glandular structures this patient is dense 50 percent or more between 50 and 75 percent of the breast is occupied by dense glandular structures I want to tell you really quick what scent what the word sensitivity and specificity mean a test that is sensitive if a mammogram is sensitive it’s easy to find the cancer and in more dense breasts sometimes it’s harder to find a cancer because they can hop that a cancer can hide in this dense tissue it looks similar to the tissue right next to it so you can’t see it as well so arguably mammograms are a little bit less sensitive and someone with more breast density and a little bit more sensitive with someone who’s more fatty this patient is also categorized by as dense in these technical categories she’s about 50% dense but this is a pretty easy mammogram to read I wouldn’t say this patient’s mammogram is significantly limited they’re still you know you can see through the glandular tissue here it’s not it may be dense structures occupying that volume of the breast but it’s not really really dense and these categories are somewhat you know they’re supposed to be defined perfectly but it is sort of subjective this patient is also heterogeneous lead us in that third category and in her you can see this tissue is very dense whereas this huge section of the breast is not very dense at all so it might be harder to find a tiny cancer and if it were to arise here as opposed to if it were to arise here and then here’s the final current category extremely dense where 50 I mean over 75% of the volume of the breast is occupied by these dead structures glandular structures and this patient has some little biopsy clip she’s had lots of lots of things looked at further this patients also extremely dense so the breast density awareness bill maybe you have heard about this but about a dozen states have enacted laws requiring disclosure regarding breast density to women undergoing mammography so the idea is you get a letter in the mail after you get a mammogram and initially this was in response to one woman I think she was in Connecticut whose breast cancer was not seen on her mammogram it was mammographic ly occult and she had dense breast tissue and her cancer was the the diagnosis was delayed because it wasn’t seen on the mammogram so she became very vocal about it and this kind of began the events leading to some states enacting laws about this so Maryland’s law was in effect as of October 1st and it requires a general letter be sent to alma mater fee patients on the subject of breast densities the laws vary a little bit from one state to the next our law does not require that we tell you the breadth of your breast density in the letter it just requires that we inform you that there is such thing as breast density and if your dense there are certain limitations and we decided an advanced radiology that we would include in the letter a category for the patient of dense or not dense so dense would be those bottom two categories I showed you and would be the top to fatty and scattered fibre glandular elements so that’s what this letter will say that you’re going to get in the mail now whenever you have a mammogram no start anything that’s starting this week no your prior mammograms have a breast density assigned it’s just that you don’t get a letter saying anything about it so you’re you can always look back on your prior reports or your doctor can and see what your breast density is so why is this issue of density awareness an issue well the main thing is masking and that’s what I was trying to describe before that the density of the normal structures and the density of cancer are usually similar and therefore a cancer can hide in those denser structures and not be visible on the mammogram because it’s blending in with the background there is a second claim that there is a higher risk of cancer and patients with dense breasts that they actually develop more cancers and that those claims are exaggerated once those numbers were studied and the studies were studied basically it’s it’s not a very significant difference what when we’ve talked about this at the Society of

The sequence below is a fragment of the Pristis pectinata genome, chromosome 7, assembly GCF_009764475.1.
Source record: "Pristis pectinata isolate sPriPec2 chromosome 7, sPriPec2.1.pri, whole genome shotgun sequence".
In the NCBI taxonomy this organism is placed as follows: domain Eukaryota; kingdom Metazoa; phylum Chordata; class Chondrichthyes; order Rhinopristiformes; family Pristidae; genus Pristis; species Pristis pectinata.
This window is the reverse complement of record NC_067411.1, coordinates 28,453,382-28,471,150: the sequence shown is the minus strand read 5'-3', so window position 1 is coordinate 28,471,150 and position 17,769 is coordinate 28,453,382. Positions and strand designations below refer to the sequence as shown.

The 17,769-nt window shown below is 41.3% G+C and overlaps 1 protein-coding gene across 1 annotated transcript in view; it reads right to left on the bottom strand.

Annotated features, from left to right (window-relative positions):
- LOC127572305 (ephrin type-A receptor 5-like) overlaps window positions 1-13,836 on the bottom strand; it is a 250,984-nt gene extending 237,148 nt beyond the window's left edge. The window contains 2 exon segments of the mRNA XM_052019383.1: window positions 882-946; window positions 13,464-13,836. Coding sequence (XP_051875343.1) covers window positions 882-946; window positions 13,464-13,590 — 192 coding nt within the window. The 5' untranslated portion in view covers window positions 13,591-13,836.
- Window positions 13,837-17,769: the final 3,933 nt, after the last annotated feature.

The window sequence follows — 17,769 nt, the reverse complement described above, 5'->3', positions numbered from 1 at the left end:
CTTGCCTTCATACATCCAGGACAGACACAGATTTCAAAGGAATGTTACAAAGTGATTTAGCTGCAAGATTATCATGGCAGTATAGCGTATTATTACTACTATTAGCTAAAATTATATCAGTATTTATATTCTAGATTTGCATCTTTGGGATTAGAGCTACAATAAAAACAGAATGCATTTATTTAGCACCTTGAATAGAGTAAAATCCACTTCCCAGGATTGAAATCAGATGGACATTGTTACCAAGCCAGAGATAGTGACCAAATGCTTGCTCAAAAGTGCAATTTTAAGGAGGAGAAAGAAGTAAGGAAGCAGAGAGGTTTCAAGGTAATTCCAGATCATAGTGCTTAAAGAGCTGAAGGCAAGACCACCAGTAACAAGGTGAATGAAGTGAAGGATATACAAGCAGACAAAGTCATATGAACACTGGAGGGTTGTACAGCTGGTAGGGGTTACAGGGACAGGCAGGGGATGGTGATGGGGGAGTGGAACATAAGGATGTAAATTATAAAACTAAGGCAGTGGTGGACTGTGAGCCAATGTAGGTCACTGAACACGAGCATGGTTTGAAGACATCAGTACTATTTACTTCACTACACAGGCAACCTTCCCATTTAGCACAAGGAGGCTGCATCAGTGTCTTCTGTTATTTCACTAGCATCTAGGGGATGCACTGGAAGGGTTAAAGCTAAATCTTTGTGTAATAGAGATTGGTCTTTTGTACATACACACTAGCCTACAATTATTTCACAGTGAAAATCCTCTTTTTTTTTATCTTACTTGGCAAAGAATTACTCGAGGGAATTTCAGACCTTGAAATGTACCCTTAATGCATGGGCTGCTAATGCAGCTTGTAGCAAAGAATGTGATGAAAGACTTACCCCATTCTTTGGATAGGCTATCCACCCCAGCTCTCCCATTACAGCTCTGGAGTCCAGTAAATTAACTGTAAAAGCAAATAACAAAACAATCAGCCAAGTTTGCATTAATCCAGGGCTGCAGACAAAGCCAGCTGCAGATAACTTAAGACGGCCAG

breast imaging and lots of experts have looked at it and sort of they were taking the densest breast and the least dense breast and making a generalized number off of very small numbers of patients and it just is not very accurate so there is not a significant increase in breast cancer in patients with dense breasts over patients with fatty breasts and there is not an increase in breast cancer deaths and patients and breath with dense breasts so it is not a significant inherent risk factor and a lot of us are concerned that patients are going to get very worried about these things you know much more than would be warranted so tidbits on density awareness so first of all I want to comment on the accuracy of the density read categorization Dan cope ends is the probably the foremost expert in country on mammography and he says that you cannot precisely characterize the volume of dense tissue in the breast for lots of reasons and basically we have these categories just to give an idea of what the picture looks like factors such as the shape of the patient’s breast the dose of radiation going through the breast can you know make something look less dense or more dense and complicate this so this is not a scientific volumetric it’s just not a hundred percent accurate these numbers but then they just give us an idea of what this mammogram looks like and it’s based on the radiologists judgment and it can change over time in an individual most of the time patients start off more dense when they’re young and as time goes on the density issues kind of involute inand they become the breasts become more fatty so is this law a good idea in my opinion and in the opinion of most other breast imagers I’ve talked to about it it’s likely to lead to a lot more panic and confusion than live scene and the other problem with it is we don’t yet have good scientific data to guide us what to do with this information so I mean it would be nice if we could say we’re gonna enact this law and we’re gonna tell Freddie their breast density and then when they say okay I’m I’m dense what should I do then we say well you should get this test because studies have shown that this will you know do you talk to more cancers in you we don’t have a definitive answer to tell you what to do with this information so I don’t know how helpful this additional information is so I’m going to show you a few cases of cancer just so you get an idea of what it is we look for um this patient has a mammographic vehicle of breast cancer she has a palpable lump in her right breast and you might say if your radiologists is that a mass there it looks a little distorted there this looks a little denser but when you look at multiple prior mammograms she looked exactly the same for many years so we don’t see any evidence of cam are on this mammogram this is this patient’s MRI I know she also had an ultrasound and that led to her biopsy but I just wanted to give you an idea of what cancer can look like on an on an MRI and so this is a little burned out I don’t know if you can see the contour of the entire breast but for MRI the patient lies on their stomach their breasts go in these two holes and the MRI machine you get an IV contrast injection and that contrast lights up areas that are cancerous it’s very very sensitive it is not as specific as other tests in basically as mammography but so in other words things will light up and look bright sometimes in some people’s breasts that are not cancer but it’s very very sensitive it’s the most sensitive test we have for breast cancer so I just used this case to illustrate here this this MRI picture looks a little more like the mammogram looks you can see all that dense tissue you can’t quite tell what’s the cancer and what’s not this contrast shows you that this is her cancer and you and it’s a pretty big cancer it’s about I think about three centimeters hidden on her mammogram so that is an impressive case but more unusual here’s what we would prefer to find a small cancer detected on the mammogram this is a lymph node which has been there for many years so although that might get some of your attention in this patient it wasn’t to worry about but this was new and here’s how she looked a year or two prior you know this mass was not was not evident so this is a nice tiny little cancer and here’s what she looked like on MRI that is that lymph node again and there’s the mass everything else is black in the breast now we know this patient doesn’t look like she has any other cancer in that breast or in the other breast and she’ll